As a young girl I was a devoted fan of Anne of Green Gables. I found Anne’s imagination enchanting, of course, but I also admired how she could recite poetry and quote stories at her whim. It seemed that whatever she played at – fairies in the woods or the Lady of Shallot upon the river – she could recall the perfect, enduring words to make her play all the sweeter.
I wanted to be like Anne – to hold within me delicious, impassioned words.
Unfortunately, by the time I reached school age it had fallen out of fashion to require, or even encourage, children to memorize anything beyond letter sounds, the Pledge of Allegiance, and the multiplication tables.
I think this is a shame really, and a glaring hole in my education. Sure, I could have taken it upon myself to commit great works to memory, but without someone to guide and inspire such a pursuit, memorizing can seem a daunting task to a child.
I hope to be that guide for my boys – that when they step out into the world they will have a host of powerful, meaningful words at their disposal.
If you have not yet made memorization a part of your homeschool experience, here are six good reasons to consider joining us.
1. For the Love of Beauty
The purest reason to memorize great works is just that – they are great.
Imagine taking a walk with your child on a rainy October morning and together recalling the bittersweet words of Robert Frost,
“My sorrow, when she’s here with me, thinks these dark days of autumn rain are beautiful as days can be”
Having lovely language near to him enhances a child’s experience of the world. It connects him, and his feelings, to the whole of humankind.
What’s more, internalizing well-written words inspires a child to observe more closely; to think, speak and write in more eloquent terms.
As Andrew Pudewa says in a related article “there is perhaps no greater tool than memorization to seal language patterns into a human brain.”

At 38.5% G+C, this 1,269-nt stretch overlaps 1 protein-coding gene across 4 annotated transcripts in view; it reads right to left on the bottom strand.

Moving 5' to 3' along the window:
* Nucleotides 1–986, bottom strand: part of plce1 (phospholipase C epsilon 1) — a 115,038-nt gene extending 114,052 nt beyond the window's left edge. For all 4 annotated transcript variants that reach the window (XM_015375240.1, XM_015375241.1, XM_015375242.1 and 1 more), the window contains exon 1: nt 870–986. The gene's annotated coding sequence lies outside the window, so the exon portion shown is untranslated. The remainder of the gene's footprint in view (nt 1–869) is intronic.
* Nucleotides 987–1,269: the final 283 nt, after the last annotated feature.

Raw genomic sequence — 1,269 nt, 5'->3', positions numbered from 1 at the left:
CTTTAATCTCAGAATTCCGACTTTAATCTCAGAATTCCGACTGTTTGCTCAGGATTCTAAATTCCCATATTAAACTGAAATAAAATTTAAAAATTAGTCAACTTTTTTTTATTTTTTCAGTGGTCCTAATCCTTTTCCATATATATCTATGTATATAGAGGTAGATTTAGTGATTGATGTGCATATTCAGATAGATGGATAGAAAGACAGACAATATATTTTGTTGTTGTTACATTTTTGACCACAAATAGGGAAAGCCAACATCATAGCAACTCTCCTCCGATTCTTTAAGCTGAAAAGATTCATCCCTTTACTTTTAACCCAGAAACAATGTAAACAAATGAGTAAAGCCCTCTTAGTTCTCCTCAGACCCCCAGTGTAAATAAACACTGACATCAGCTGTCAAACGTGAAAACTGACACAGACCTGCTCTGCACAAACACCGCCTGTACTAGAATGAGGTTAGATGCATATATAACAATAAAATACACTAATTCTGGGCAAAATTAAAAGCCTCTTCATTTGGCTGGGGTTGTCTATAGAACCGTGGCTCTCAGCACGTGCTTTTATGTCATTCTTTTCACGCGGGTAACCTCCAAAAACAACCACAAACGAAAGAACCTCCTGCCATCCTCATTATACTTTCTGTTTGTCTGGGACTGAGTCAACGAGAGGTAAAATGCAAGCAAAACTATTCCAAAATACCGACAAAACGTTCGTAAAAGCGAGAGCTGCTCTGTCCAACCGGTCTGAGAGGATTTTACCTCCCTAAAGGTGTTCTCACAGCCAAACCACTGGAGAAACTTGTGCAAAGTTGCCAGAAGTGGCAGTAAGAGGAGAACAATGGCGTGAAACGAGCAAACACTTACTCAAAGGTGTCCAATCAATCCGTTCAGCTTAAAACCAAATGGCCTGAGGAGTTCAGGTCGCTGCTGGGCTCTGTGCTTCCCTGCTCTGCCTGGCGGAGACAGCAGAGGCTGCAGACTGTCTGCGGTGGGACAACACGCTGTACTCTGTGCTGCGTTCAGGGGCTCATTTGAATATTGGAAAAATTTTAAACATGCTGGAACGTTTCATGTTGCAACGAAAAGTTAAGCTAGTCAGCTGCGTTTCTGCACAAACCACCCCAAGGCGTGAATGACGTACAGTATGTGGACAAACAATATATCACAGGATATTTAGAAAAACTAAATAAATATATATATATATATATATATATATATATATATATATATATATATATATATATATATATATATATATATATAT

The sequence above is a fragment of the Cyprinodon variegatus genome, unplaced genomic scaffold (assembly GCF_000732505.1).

2. To Inspire Creativity
To the boy who can recite “Paul Revere’s Ride,” a lowly broomstick is the noble steed that will, at midnight, help him to warn his countrymen of approaching danger.
A girl who has internalized Lewis Carroll’s “Jaberwocky” runs after the family dog with her paper towel tube saber crying, “Beware … my son, the jaws that bite the claws that catch.”
The great speeches of days of gone by, issued from atop the jungle gym, make history ring true to a young heart. When he can speak them, he has, in his own way, lived those pivotal moments in history through his own imagination. They are no longer simply trivia, but wisdom gained through experience.
3. As a Scaffolding for More In Depth Studies
In the same way that a child must recognize letter sounds before he can read words, memorizing the basic “grammar” in any field of study gives a student the tools necessary for deeper discovery.
For music, this means learning to read notes and copying the work of the masters before composing one’s own pieces.
For history, it is memorizing a timeline of major events because, as acclaimed classical educator Leigh Bortins states in her recent book, The Core, “The splendid narratives of history become more meaningful when one can identify both where and when they took place.” Bortins goes on to say that these memorized basic facts become the pegs on which future knowledge and understanding are hung.
I saw a wonderful example of this recently in my own home. After memorizing the basic classification system of life, my son decided to learn the major phyla in the Kingdom Animalia. Afterwards, he memorized the scientific names of all the butterflies that visited his garden. In doing so, he was able to make the connection, on his own, that butterflies that share a common genus name also share common characteristics.
Memorizing a few basic facts gave him the tools he needed to embark on more sophisticated studies.
4. To Enhance Faith and Core Beliefs
Memorization is a wonderful way to reinforce your family’s core beliefs. A child who has memorized scripture takes his foundational compass with him wherever he goes.
You might memorize some of Benjamin Franklin’s proverbs or working definitions of virtuous character traits. Whatever your family’s central beliefs, you can strengthen those ideas through memorization.
5. To Foster Diligence and Achievement
My boys have, through memorization exercises, learned that what may at first seem like a Herculean task is nearly always achievable through steady, persistent effort.
They are proud of themselves when they can call to mind a poem and recite it for a grandparent. They feel learned and accomplished when a former president is mentioned on the news and they know something about when and how he led our nation.
We have learned, in striving to commit knowledge to memory, that we are capable of anything at which we are willing to work–and that is perhaps the most valuable lesson of all.
Do you still remember something that you memorized as a child? Is memory work a part of your home learning environment?